Go Start the Car



“Happy New Year!”

“It’s the 6th,” I said and yawned a mighty yawn.

“Whatever,” New Year Baby said and ashed his cigar in the trash can.

“You’re late. Weren’t you supposed to get here, like 5 days ago,” I said and swung around to a sitting position on the bed.

‘I’m never late. I show up when your mind tells me to show up,” he said and hitched up his diaper. He took a big draw on his stogey, then blew several smoke rings into the air. “So here I am.”

“You’re not supposed to smoke in here. In the garage or on the patio.” I stared straight ahead and let my mind shuffle the deck for the day.

“You’re not off to a bang-up start,” he said.

“I don’t make resolutions.”

“Please, don’t tell me what you do and don’t do. For the last several years, you haven’t done anything except booze and feel sorry for yourself.”

“Except last year,” I said, turning to him.

“Except last year. And your table is set for this year and I applaud you for it.”

“It was nothing, just doing what I need to do.”

“Well, you’re right about the second part. But it’s certainly not nothing. A lot of people don’t get 18 months right out of the gate like that and you need to give yourself some credit. I mean, you did make it onto the Birthdays List with all your other sober poker buddies. So at least as far as they’re concerned, you are in it to win it. Then chairing one meeting and cherry-picker at another? That’s nice work my friend.”

“I’m just getting started.”

“You’re just getting started is right. Time to step up your game.” He tossed me some jeans and a snow-white T-shirt from the dresser, then sat back and stroked his beard.

“I like the crown,” I said smiling. “Nice touch.”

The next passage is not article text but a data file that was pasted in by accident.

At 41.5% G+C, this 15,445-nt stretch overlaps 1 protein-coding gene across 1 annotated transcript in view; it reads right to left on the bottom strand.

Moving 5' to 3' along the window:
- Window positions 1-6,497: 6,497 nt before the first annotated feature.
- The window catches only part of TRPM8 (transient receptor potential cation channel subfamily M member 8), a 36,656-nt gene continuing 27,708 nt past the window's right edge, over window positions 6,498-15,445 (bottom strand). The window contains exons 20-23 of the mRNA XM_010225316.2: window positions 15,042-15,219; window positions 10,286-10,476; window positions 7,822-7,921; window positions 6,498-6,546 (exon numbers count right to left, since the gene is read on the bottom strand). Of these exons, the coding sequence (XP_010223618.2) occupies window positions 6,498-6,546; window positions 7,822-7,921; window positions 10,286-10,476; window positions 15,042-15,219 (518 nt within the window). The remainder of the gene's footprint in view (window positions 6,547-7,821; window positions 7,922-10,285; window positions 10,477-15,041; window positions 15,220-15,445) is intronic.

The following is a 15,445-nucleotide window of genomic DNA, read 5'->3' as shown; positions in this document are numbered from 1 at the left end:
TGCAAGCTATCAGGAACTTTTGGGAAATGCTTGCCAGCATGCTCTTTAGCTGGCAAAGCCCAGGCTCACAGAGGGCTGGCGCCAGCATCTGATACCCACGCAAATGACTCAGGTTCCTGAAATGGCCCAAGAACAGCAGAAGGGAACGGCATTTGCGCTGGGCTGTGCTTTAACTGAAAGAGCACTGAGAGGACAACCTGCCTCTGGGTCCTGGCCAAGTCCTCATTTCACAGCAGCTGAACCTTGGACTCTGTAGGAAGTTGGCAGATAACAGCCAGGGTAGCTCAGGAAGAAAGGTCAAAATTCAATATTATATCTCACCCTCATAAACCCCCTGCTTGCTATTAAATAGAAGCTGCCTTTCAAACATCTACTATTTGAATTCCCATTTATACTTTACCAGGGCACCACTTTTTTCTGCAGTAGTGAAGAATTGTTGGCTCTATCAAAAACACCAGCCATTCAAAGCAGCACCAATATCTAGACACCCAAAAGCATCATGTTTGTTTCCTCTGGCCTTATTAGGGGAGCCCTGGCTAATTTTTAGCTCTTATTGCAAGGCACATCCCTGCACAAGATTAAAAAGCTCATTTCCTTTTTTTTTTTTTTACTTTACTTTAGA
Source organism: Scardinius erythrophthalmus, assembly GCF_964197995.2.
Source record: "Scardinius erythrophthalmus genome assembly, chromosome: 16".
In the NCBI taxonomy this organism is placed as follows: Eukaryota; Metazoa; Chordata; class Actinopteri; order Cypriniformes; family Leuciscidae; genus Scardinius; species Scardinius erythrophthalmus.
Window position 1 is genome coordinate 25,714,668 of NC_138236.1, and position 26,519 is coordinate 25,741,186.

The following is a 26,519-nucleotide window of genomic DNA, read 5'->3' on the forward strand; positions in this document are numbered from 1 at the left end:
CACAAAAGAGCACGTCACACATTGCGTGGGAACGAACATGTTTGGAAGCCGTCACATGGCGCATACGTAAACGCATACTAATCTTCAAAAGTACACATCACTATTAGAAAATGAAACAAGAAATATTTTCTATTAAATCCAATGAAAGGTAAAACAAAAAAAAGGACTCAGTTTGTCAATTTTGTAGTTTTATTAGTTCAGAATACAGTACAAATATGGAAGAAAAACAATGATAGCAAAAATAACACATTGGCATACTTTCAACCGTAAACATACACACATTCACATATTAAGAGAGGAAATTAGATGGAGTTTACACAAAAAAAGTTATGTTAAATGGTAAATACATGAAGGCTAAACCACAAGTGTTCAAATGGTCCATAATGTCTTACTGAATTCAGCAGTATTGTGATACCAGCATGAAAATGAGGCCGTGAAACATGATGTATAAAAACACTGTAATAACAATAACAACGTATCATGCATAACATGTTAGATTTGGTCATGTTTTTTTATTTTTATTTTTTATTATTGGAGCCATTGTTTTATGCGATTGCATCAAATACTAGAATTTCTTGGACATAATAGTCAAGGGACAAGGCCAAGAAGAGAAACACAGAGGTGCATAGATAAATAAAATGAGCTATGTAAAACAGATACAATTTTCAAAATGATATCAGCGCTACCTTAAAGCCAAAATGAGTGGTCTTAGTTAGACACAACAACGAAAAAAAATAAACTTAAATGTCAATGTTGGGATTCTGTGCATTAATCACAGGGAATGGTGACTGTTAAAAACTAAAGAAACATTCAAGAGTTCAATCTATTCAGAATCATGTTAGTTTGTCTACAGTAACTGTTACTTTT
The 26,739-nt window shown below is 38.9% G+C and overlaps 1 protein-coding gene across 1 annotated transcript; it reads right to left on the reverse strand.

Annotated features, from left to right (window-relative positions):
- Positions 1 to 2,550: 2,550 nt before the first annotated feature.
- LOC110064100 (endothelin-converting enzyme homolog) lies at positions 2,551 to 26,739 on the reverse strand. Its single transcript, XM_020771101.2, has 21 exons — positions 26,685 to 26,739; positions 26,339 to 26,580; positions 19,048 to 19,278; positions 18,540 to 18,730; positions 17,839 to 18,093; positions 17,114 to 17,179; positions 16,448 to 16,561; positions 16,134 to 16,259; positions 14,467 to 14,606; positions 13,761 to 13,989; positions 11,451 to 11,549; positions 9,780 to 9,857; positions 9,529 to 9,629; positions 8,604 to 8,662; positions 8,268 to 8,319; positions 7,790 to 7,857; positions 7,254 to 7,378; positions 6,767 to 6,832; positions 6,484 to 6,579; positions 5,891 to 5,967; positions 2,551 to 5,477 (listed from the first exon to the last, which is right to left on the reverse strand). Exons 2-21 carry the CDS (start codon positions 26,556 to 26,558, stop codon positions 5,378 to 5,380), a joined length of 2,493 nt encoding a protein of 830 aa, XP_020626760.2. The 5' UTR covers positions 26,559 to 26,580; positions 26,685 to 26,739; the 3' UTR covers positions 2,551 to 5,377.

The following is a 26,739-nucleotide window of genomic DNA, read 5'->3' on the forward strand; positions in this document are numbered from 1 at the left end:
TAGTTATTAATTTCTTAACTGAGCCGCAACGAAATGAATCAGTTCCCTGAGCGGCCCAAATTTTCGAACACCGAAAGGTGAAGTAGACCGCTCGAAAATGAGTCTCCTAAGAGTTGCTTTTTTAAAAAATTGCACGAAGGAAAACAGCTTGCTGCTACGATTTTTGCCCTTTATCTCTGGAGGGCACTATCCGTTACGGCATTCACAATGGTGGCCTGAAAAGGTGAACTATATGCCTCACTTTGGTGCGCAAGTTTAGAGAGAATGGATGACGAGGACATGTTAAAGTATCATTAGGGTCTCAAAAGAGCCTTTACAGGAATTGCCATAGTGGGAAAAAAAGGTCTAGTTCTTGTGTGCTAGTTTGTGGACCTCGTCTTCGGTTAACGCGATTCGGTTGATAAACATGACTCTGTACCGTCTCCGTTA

“You like that?” he said and experimented with cocking it to the side. He turned and looked in the mirror to examine himself. Scrunching his lips to the side, he scooted the “2014” on the brim of the crown to the side. “There. Makes me look more devilish.”

“Like my smirk.” I said, grinning a bit.

“Exactly,” he said, stood up, threw me my boots and began pacing.

“There’s a lot of stuff you need to do and I’m gonna make sure you start doing them. Going to the gym every day was good and certainly had its therapeutic benefits. Today, you’re going to get bean bags.”

“Bean bags?”

“For juggling. You are going to treat yourself to a little juggling kit and learn to juggle.”

Now I smiled. “Okay.”

“Next you are going to that temp agency Bryce told you about. Then you’re going to call some of the numbers on that list of employers. Ask about a resume and all that.”

“But I want a job at the Humane Society or a vet clinic or –“

“Blah blah blah.  You’re going to start working again, let’s start there. Remember what you said last night? Get a job, then get the apartment, then get the new dog? Yeah, well, this is the first step homeboy. Put your pants on,” he said and left the room. By the time he came back with two cups of coffee, I was dressed.

“What about the voice-over stuff Nancy suggested? And the Mud-Factor Race? And starting work on the book?”

He looked at the calendar on the wall. “Well, you lost a couple days stewing about bullshit. But again, that’s why I’m here. Fly’s open.”

I zipped up.

“And yes, there’s all that stuff, too. But you gotta start one step at a time my friend. Mentally and physically. Start simple with the job. You do that, and things will start to fall into place. Right where you need them to be, too.

“Okay, but what about … “

“A woman? Well, that’s an easy one. Two ways you can go. You can either hit on the sick chicks and get laid. That’s one option.”

“I’m done with that nonsense,” I said. “That’s what I used to do. I don’t want that anymore.”

His eyes went wide and he opened his mouth in mock amazement. “You mean,” he said and gasped. “You mean you want to like, talk to them like an adult first, get to know them, maybe go on a date or two?”

“Shut up,” I said, and smiled my big toothy smile.

“You think too much,” he said and tossed me my boots.

“Hey, it works. You’re here aren’t you?”

He blew smoke rings again. “Good point.” He said. “Look, just ignore all the stuff that’s swimming around in that little head of yours. Keep your eyes on the prize. Don’t get all bogged down in the stuff that doesn’t matter. Keep it simple. “

“It’s so cold today, dude. Like 11 below,” I said, but let him help me put my winter coat on.

“Oh please,” he said and handed me my hat and gloves. “Tell that shit to the tourists. Go on. The world is waiting.”


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